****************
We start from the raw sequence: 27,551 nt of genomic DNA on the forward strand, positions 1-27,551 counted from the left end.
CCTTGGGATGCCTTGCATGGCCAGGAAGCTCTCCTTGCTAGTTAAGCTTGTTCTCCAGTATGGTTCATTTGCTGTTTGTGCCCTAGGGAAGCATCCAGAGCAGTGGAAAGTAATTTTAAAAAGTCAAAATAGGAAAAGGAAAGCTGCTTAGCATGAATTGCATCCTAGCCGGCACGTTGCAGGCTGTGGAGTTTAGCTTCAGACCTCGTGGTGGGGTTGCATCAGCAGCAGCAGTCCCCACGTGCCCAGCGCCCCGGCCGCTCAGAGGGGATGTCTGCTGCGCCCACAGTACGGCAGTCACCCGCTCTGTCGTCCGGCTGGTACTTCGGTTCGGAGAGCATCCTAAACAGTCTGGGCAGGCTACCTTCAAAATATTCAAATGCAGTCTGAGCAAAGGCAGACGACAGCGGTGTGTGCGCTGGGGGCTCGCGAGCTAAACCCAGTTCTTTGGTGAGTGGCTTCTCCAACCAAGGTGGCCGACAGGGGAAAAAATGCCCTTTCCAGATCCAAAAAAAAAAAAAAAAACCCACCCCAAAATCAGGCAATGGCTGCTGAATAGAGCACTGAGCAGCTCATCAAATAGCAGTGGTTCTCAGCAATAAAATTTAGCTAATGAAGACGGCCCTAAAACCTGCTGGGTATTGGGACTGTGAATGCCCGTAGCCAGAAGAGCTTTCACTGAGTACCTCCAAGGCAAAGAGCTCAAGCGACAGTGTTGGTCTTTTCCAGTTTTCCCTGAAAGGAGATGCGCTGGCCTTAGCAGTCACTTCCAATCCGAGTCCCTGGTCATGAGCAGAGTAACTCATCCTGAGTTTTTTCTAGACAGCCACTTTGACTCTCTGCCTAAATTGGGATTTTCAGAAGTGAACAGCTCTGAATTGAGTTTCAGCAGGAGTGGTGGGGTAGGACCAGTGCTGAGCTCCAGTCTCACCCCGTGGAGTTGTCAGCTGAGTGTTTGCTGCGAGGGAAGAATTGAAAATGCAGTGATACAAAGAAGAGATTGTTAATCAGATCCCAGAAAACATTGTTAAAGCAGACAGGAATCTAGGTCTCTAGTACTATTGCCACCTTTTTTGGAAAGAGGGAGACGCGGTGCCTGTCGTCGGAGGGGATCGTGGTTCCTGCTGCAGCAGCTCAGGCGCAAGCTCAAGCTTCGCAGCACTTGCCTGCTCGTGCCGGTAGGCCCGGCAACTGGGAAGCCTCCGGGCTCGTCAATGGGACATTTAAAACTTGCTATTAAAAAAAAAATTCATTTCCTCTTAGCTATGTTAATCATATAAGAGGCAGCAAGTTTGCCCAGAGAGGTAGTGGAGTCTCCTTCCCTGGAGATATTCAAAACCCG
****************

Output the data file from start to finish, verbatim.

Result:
We start from the raw sequence: 27,551 nt of genomic DNA on the forward strand, positions 1-27,551 counted from the left end.
CCTTGGGATGCCTTGCATGGCCAGGAAGCTCTCCTTGCTAGTTAAGCTTGTTCTCCAGTATGGTTCATTTGCTGTTTGTGCCCTAGGGAAGCATCCAGAGCAGTGGAAAGTAATTTTAAAAAGTCAAAATAGGAAAAGGAAAGCTGCTTAGCATGAATTGCATCCTAGCCGGCACGTTGCAGGCTGTGGAGTTTAGCTTCAGACCTCGTGGTGGGGTTGCATCAGCAGCAGCAGTCCCCACGTGCCCAGCGCCCCGGCCGCTCAGAGGGGATGTCTGCTGCGCCCACAGTACGGCAGTCACCCGCTCTGTCGTCCGGCTGGTACTTCGGTTCGGAGAGCATCCTAAACAGTCTGGGCAGGCTACCTTCAAAATATTCAAATGCAGTCTGAGCAAAGGCAGACGACAGCGGTGTGTGCGCTGGGGGCTCGCGAGCTAAACCCAGTTCTTTGGTGAGTGGCTTCTCCAACCAAGGTGGCCGACAGGGGAAAAAATGCCCTTTCCAGATCCAAAAAAAAAAAAAAAAACCCACCCCAAAATCAGGCAATGGCTGCTGAATAGAGCACTGAGCAGCTCATCAAATAGCAGTGGTTCTCAGCAATAAAATTTAGCTAATGAAGACGGCCCTAAAACCTGCTGGGTATTGGGACTGTGAATGCCCGTAGCCAGAAGAGCTTTCACTGAGTACCTCCAAGGCAAAGAGCTCAAGCGACAGTGTTGGTCTTTTCCAGTTTTCCCTGAAAGGAGATGCGCTGGCCTTAGCAGTCACTTCCAATCCGAGTCCCTGGTCATGAGCAGAGTAACTCATCCTGAGTTTTTTCTAGACAGCCACTTTGACTCTCTGCCTAAATTGGGATTTTCAGAAGTGAACAGCTCTGAATTGAGTTTCAGCAGGAGTGGTGGGGTAGGACCAGTGCTGAGCTCCAGTCTCACCCCGTGGAGTTGTCAGCTGAGTGTTTGCTGCGAGGGAAGAATTGAAAATGCAGTGATACAAAGAAGAGATTGTTAATCAGATCCCAGAAAACATTGTTAAAGCAGACAGGAATCTAGGTCTCTAGTACTATTGCCACCTTTTTTGGAAAGAGGGAGACGCGGTGCCTGTCGTCGGAGGGGATCGTGGTTCCTGCTGCAGCAGCTCAGGCGCAAGCTCAAGCTTCGCAGCACTTGCCTGCTCGTGCCGGTAGGCCCGGCAACTGGGAAGCCTCCGGGCTCGTCAATGGGACATTTAAAACTTGCTATTAAAAAAAAAATTCATTTCCTCTTAGCTATGTTAATCATATAAGAGGCAGCAAGTTTGCCCAGAGAGGTAGTGGAGTCTCCTTCCCTGGAGATATTCAAAACCCG